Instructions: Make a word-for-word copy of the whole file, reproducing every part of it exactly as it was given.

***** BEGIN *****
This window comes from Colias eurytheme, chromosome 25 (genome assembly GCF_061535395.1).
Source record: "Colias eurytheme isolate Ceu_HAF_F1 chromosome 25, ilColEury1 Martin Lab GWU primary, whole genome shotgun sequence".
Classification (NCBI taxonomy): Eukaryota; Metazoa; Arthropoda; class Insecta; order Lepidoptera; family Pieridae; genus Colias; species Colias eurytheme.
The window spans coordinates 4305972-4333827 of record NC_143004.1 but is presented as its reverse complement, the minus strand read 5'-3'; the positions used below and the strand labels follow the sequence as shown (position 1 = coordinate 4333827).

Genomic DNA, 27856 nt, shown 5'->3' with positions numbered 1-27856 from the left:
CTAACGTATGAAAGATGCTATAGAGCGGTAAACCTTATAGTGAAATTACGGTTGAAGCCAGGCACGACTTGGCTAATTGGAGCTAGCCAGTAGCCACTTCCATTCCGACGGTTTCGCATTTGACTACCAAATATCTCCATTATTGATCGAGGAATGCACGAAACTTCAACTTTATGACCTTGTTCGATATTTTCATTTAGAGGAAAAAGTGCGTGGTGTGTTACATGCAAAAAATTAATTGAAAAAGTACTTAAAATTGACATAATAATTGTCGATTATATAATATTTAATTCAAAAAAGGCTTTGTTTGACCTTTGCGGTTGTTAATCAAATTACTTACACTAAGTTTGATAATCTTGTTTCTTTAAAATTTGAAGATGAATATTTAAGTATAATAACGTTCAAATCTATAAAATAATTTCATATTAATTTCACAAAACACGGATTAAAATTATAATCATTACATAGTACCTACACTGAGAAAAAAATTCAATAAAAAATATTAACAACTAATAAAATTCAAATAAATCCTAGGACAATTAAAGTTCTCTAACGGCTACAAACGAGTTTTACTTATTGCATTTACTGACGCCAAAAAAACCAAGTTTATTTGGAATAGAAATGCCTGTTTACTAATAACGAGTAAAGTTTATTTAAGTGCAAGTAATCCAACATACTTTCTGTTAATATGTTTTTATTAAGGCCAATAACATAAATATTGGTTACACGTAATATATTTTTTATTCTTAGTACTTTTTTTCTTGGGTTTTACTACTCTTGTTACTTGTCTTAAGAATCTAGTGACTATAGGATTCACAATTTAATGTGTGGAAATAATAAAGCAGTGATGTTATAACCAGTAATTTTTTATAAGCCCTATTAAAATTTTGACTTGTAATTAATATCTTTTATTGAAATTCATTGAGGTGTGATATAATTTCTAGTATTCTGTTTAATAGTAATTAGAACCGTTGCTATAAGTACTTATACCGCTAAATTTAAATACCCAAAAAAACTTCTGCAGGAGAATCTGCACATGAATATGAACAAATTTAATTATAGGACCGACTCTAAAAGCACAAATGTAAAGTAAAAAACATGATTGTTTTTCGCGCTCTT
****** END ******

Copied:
This window comes from Colias eurytheme, chromosome 25 (genome assembly GCF_061535395.1).
Source record: "Colias eurytheme isolate Ceu_HAF_F1 chromosome 25, ilColEury1 Martin Lab GWU primary, whole genome shotgun sequence".
Classification (NCBI taxonomy): Eukaryota; Metazoa; Arthropoda; class Insecta; order Lepidoptera; family Pieridae; genus Colias; species Colias eurytheme.
The window spans coordinates 4305972-4333827 of record NC_143004.1 but is presented as its reverse complement, the minus strand read 5'-3'; the positions used below and the strand labels follow the sequence as shown (position 1 = coordinate 4333827).

Genomic DNA, 27856 nt, shown 5'->3' with positions numbered 1-27856 from the left:
CTAACGTATGAAAGATGCTATAGAGCGGTAAACCTTATAGTGAAATTACGGTTGAAGCCAGGCACGACTTGGCTAATTGGAGCTAGCCAGTAGCCACTTCCATTCCGACGGTTTCGCATTTGACTACCAAATATCTCCATTATTGATCGAGGAATGCACGAAACTTCAACTTTATGACCTTGTTCGATATTTTCATTTAGAGGAAAAAGTGCGTGGTGTGTTACATGCAAAAAATTAATTGAAAAAGTACTTAAAATTGACATAATAATTGTCGATTATATAATATTTAATTCAAAAAAGGCTTTGTTTGACCTTTGCGGTTGTTAATCAAATTACTTACACTAAGTTTGATAATCTTGTTTCTTTAAAATTTGAAGATGAATATTTAAGTATAATAACGTTCAAATCTATAAAATAATTTCATATTAATTTCACAAAACACGGATTAAAATTATAATCATTACATAGTACCTACACTGAGAAAAAAATTCAATAAAAAATATTAACAACTAATAAAATTCAAATAAATCCTAGGACAATTAAAGTTCTCTAACGGCTACAAACGAGTTTTACTTATTGCATTTACTGACGCCAAAAAAACCAAGTTTATTTGGAATAGAAATGCCTGTTTACTAATAACGAGTAAAGTTTATTTAAGTGCAAGTAATCCAACATACTTTCTGTTAATATGTTTTTATTAAGGCCAATAACATAAATATTGGTTACACGTAATATATTTTTTATTCTTAGTACTTTTTTTCTTGGGTTTTACTACTCTTGTTACTTGTCTTAAGAATCTAGTGACTATAGGATTCACAATTTAATGTGTGGAAATAATAAAGCAGTGATGTTATAACCAGTAATTTTTTATAAGCCCTATTAAAATTTTGACTTGTAATTAATATCTTTTATTGAAATTCATTGAGGTGTGATATAATTTCTAGTATTCTGTTTAATAGTAATTAGAACCGTTGCTATAAGTACTTATACCGCTAAATTTAAATACCCAAAAAAACTTCTGCAGGAGAATCTGCACATGAATATGAACAAATTTAATTATAGGACCGACTCTAAAAGCACAAATGTAAAGTAAAAAACATGATTGTTTTTCGCGCTCTT